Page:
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Supreme Court dismisses application to appeal anti-social behaviour test

View profile for Amy Tagoe
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Implications of Supreme Court decision on professional disciplinary hearings

The Supreme Court refuses permission for a further appeal in the case of City West Housing Trust v Lindsay Massey [2016] EWCA Civ 704.

On the 2nd November the Supreme Court (Lord Neuberger, Lord Carnwath and Lord Hodge) dismissed the appellant -landlord’s application for permission to appeal the decision of the Court of Appeal

In doing so they considered the Notice of Objections and written submissions filed on behalf of the respondent by Stephensons Solicitors and drafted by Gary Lewis of Cobden House Chambers.

On the 7th July 2016 the Court of Appeal handed down judgment in the cases of City West Housing Trust v Lindsey Massey and Vincent Roberts v Manchester and District Housing Association [2016] EWCA Civ 704.

The appeals considered the test currently used in anti-social behaviour cases which was set out in Sandwell v Hensley [2007] EWCA Civ 1425. The test to be applied by the court was whether there was “cogent evidence which demonstrates a sound basis for hope that the previous conduct would cease”

The two issues which the Court of Appeal were to consider in relation to the test were:

1.  When there is a finding of dishonesty against the tenant can the test still be met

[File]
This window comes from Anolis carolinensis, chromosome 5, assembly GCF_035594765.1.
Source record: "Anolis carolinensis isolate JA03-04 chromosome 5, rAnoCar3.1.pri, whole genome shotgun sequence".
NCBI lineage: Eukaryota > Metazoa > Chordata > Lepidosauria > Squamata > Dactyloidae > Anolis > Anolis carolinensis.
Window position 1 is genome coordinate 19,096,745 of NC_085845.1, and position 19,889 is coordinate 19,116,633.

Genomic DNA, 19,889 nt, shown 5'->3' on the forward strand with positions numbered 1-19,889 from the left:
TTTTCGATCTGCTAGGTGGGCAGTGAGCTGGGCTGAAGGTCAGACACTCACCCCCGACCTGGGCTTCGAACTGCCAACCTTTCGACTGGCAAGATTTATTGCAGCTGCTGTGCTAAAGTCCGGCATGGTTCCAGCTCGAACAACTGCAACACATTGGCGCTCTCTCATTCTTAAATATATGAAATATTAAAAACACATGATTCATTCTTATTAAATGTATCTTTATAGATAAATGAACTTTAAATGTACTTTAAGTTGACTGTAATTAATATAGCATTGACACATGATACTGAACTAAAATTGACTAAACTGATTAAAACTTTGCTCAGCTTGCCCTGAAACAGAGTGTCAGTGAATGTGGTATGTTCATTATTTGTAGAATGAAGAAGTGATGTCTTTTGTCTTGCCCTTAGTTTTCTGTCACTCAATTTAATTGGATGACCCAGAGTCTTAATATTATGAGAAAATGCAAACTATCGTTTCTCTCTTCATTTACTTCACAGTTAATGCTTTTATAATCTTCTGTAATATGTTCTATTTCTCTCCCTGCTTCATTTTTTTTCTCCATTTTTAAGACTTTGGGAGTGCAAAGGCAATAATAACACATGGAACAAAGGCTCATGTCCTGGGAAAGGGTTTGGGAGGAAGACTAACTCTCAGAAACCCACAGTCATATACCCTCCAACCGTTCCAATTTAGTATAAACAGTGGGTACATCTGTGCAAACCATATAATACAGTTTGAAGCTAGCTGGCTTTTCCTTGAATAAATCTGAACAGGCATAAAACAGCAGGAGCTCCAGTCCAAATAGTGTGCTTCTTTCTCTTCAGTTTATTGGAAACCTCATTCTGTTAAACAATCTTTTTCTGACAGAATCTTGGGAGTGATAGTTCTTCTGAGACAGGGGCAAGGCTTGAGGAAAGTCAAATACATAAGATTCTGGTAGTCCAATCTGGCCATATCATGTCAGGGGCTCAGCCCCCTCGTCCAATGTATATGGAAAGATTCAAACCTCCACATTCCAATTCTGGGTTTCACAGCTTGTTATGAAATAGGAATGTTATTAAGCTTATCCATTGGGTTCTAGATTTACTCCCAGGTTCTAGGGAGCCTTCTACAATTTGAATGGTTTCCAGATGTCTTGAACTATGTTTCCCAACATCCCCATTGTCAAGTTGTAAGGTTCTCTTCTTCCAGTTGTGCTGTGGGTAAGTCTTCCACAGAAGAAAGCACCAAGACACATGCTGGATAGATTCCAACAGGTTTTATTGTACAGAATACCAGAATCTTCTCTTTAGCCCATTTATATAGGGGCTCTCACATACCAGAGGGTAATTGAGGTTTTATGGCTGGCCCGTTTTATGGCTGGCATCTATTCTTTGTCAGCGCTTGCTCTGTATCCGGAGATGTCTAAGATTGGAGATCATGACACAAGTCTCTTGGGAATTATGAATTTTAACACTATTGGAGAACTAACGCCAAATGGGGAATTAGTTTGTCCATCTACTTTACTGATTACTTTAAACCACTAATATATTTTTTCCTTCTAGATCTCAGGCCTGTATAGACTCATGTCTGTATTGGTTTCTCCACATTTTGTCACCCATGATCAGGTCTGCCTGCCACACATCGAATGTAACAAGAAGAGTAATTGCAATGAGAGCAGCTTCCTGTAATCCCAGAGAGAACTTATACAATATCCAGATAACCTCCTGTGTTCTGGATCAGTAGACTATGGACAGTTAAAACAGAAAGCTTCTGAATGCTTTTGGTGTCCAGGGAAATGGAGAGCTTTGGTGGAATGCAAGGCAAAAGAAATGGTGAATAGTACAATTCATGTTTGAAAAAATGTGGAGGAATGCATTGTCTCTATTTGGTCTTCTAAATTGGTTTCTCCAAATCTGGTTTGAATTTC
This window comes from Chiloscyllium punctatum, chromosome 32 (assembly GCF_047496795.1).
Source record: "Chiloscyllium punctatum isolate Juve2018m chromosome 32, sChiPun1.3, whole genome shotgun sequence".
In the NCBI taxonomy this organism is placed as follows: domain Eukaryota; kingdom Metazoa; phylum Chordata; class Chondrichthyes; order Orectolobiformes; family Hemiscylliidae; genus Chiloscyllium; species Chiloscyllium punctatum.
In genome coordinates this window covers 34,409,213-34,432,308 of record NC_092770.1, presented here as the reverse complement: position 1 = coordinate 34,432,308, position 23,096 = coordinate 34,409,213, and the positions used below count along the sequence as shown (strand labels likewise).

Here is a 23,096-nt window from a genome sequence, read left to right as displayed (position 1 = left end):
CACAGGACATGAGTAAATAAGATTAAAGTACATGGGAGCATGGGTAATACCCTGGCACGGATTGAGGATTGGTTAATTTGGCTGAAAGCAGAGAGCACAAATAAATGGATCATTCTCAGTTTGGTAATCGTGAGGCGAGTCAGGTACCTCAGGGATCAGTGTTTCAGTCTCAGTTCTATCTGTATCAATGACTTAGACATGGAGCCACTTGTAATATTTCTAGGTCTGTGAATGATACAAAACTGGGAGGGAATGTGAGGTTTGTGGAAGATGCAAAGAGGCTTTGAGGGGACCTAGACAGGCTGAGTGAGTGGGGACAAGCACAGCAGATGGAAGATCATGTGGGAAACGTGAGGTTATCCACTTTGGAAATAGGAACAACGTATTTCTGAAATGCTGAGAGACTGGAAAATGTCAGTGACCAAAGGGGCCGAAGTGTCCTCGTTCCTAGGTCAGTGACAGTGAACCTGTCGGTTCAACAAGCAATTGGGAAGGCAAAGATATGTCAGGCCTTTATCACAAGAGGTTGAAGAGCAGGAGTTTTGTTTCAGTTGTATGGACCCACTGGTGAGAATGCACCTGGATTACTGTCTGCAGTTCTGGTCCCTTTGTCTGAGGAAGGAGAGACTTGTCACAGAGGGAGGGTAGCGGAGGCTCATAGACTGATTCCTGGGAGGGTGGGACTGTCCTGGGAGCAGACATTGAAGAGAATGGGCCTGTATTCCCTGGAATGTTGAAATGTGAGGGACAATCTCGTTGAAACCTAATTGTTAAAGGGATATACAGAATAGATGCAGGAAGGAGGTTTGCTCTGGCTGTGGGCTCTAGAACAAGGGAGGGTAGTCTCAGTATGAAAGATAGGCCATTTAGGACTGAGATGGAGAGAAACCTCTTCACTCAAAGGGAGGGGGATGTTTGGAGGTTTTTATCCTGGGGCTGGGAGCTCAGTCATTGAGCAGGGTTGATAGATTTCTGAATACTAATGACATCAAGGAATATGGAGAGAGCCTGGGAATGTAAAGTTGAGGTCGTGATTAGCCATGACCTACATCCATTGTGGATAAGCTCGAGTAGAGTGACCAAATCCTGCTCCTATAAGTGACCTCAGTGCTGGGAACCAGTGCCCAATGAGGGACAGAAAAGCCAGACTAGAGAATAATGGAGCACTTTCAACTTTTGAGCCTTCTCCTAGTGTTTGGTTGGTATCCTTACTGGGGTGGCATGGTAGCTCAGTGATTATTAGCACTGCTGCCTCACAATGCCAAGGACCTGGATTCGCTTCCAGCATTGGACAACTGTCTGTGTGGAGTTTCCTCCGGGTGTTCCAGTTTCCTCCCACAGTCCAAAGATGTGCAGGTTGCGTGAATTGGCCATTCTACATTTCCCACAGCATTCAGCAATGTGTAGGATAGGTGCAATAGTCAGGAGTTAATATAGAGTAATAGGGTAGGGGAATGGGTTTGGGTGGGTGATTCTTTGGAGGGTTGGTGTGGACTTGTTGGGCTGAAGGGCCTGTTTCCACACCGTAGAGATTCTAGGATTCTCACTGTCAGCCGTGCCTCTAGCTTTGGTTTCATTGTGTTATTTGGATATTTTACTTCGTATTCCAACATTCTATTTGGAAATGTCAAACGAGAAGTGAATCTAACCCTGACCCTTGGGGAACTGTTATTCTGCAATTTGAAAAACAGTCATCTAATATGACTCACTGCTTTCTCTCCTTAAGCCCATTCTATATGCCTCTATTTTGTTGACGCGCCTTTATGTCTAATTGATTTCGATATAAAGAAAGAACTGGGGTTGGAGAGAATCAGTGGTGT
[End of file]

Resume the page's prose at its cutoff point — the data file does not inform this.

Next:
2.  If the tenant is relying on external factors/assistances can the test still be met.

The Court of Appeal unanimously found in favour of both tenants. 

The Court of Appeal also provided important guidance on the test to be applied in anti-social behaviour cases which will be of great assistance to housing practitioners and to the courts

The main points to be taken from the judgement are as follows:

1. To be cogent evidence “the evidence must be more than simply credible: it must be persuasive” but not necessarily a “cast-iron guarantee” of future behaviour.

2.  There is no principle that the cogent evidence regarding future compliance must stem solely from the tenant himself.  The actions of others may be evidence which supports “an overall assessment that there is real hope for compliance in the future”

3.  A tenant who has lied in his evidence can still succeed in having an SPO made in his favour.  The District Judge is to make the assessment that there is cogent evidence that the terms of the tenancy will be respected in future.  However tenants should realise that if they lie in court they run the risk that the court will not trust them on other matters and may not accept assurances from them for the future.

4.  The trial judge should determine which of the relevant evidence of the tenant he accepts and which he rejects and the tenant should normally give evidence in court so that the court can assess his credibility

5.  The decision to make an SPO “not only involves a multi-factorial assessment.  It also calls for a broad commonsensical assessment”

6.  While trial judges are required to give adequate reasons an appellate court will be slow to hold that a trial judge who referred to a point at one stage in his judgment but not when he came to exercise his discretion had failed to give adequate reasons for the exercise of his discretion.

7.  There is not a strict checklist of factors to be applied in these situations.

The Supreme Court’s dismissal of the landlord’s application to appeal means that the Court of Appeal decision will stand and will continue to provide important guidance on the test in Anti-Social Behaviour cases.

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